Magical Law in the Wizarding World: Harry Potter and the Prisoner of Azkaban
Welcome back to magical law in the Wizarding World the series where I analyze magical law in the Harry Potter books. For this video we will be analyzing Harry Potter and the Prisoner of Azkaban.
As we have learned in the two pervious videos, there are two major laws that govern the Wizarding World. The International Statute of Wizarding Secrecy and the Decree for the Reasonable Restriction of Underage Sorcery, both, as with the pervious two books, were broken at the very beginning of the book. In chapter two, Aunt Marge’s Big Mistake, Harry in front of Muggles, blows his aunt into a balloon out of anger when Aunt Marge was talking awfully about Harry’s dead parents. Harry’s uncle demanded that Harry bring Aunt Marge back, but Harry refused, grabbed his belongings, and left his aunt and uncle’s house.
In chapter three, The Knight Bus, Harry was chagrined over how “he had just done serious magic, which meant that he was almost certainly expelled from Hogwarts. He had broken the Decree for the Restriction of Underage Wizardry so badly that he was surprised Ministry of Magic representatives weren’t swooping down on him where he sat.” He sat outside wondering “What was going to happen to him? Would he be arrested, or would he simply be outlawed from the wizarding world?” Even though Harry manages to break the Decree for the Reasonable Restriction of Underage Sorcery each year so far, he still understands that it is a law and he could be punished for it.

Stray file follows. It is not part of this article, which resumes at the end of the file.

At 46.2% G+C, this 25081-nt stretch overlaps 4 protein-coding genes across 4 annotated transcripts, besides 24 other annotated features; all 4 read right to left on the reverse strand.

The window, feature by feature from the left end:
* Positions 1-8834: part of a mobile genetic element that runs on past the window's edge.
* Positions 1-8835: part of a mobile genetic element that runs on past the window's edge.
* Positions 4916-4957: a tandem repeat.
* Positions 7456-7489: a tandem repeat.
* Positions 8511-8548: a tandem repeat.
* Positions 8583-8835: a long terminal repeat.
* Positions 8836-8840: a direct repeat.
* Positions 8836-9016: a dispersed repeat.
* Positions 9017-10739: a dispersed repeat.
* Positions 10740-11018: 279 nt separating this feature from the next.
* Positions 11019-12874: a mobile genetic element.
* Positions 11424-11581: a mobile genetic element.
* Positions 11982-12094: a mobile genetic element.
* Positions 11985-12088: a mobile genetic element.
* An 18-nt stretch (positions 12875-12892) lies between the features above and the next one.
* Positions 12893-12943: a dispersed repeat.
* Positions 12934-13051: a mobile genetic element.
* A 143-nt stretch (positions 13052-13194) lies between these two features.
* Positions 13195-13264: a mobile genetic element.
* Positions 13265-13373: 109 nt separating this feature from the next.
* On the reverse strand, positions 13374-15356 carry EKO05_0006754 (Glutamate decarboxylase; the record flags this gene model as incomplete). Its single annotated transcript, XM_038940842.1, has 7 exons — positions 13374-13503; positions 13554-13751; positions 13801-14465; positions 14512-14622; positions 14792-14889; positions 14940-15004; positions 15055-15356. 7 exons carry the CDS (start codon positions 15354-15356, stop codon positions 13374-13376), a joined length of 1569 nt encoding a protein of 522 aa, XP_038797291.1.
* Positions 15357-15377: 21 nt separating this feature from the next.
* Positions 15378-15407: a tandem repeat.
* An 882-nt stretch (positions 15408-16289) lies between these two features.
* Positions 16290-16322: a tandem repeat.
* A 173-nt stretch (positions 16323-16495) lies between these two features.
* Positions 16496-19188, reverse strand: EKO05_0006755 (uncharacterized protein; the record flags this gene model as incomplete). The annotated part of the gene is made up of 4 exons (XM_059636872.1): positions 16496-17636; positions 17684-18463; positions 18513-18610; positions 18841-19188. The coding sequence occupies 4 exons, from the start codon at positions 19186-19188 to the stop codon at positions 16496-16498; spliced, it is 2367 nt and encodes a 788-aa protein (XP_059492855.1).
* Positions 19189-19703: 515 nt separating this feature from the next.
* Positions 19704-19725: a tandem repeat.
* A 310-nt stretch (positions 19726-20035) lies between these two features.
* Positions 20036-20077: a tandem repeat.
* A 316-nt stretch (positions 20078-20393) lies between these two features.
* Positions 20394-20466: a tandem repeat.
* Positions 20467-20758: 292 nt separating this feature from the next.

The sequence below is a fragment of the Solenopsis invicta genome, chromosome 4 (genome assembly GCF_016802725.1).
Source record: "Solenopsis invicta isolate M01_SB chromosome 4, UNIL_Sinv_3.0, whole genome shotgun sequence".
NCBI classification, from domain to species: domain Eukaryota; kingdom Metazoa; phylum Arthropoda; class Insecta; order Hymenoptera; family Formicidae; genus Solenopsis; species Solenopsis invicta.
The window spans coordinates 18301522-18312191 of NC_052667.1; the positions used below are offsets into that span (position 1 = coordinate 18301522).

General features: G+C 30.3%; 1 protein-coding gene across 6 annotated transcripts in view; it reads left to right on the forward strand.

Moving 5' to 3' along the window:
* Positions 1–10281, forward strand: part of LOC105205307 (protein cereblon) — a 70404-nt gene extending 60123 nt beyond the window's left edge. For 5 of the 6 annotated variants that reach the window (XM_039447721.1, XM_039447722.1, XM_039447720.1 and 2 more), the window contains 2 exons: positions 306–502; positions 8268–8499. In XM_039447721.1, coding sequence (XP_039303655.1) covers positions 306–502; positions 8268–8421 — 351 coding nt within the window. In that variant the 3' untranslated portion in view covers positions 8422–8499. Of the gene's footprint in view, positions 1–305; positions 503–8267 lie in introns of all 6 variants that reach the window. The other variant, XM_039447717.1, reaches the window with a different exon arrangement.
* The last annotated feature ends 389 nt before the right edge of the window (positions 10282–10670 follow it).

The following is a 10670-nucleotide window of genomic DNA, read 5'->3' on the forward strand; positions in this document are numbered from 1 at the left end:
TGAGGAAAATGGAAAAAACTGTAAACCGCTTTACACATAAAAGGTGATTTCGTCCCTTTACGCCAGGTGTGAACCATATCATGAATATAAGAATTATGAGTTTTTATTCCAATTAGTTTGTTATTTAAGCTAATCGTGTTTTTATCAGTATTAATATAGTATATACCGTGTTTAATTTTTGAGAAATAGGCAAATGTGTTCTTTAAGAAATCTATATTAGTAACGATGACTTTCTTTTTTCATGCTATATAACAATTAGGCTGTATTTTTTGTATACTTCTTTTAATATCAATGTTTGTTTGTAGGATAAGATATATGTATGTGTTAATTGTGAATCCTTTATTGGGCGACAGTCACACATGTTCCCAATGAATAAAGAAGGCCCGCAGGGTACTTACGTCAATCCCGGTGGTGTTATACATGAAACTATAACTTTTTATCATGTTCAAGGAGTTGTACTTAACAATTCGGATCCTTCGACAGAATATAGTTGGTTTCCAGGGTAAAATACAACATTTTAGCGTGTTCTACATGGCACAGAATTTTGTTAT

Later on in the chapter, Harry is greeted at the Leaky Cauldron by the Minister of Magic, Cornelius Fudge, “Oh, my dear boy, we’re not going to punish you for a little thing like that!…It was an accident! We don’t send people to Azkaban just for blowing up their aunts!” Harry was very skeptical of Fudge’s response since the year before Harry had been served with a notice notifying him that if he performs any more magic at his muggle family members’ house then he would be expelled from Hogwarts, but Fudge told him, “Circumstances change, Harry…” Later on we learn that the reason why Fudge did not expel Harry or punish him was because the wizarding world needed to keep Harry safe, and the safest place for Harry to be was Hogwarts. In the first chapter, Owl Post, we are introduced to Sirius Black on the muggle new network. We learn that he was an escaped convict who was, “armed and extremely dangerous.” Then in chapter three, The Knight Bus we learn that Sirius Black was a wizard who had escaped Azkaban, the wizarding prison. As stated in the book, “While Muggles have been told that Black is carrying a gun (a kind of metal wand that Muggles use to kill each other), the magical community lives in fear of a massacre like that of twelve years ago, when Black murdered thirteen people with a single curse.” In chapter ten, The Marauder’s Map we learn more about what Sirius Black did and why he was in Azkaban. Fudge explained how “nobody but trained Hit Wizards from the Magical Law Enforcement Squad would have stood a chance against Black once he was cornered. I was Junior Minister in the Department of Magical Catastrophes at the time, and I was one of the first on the scene after Black murdered all those people.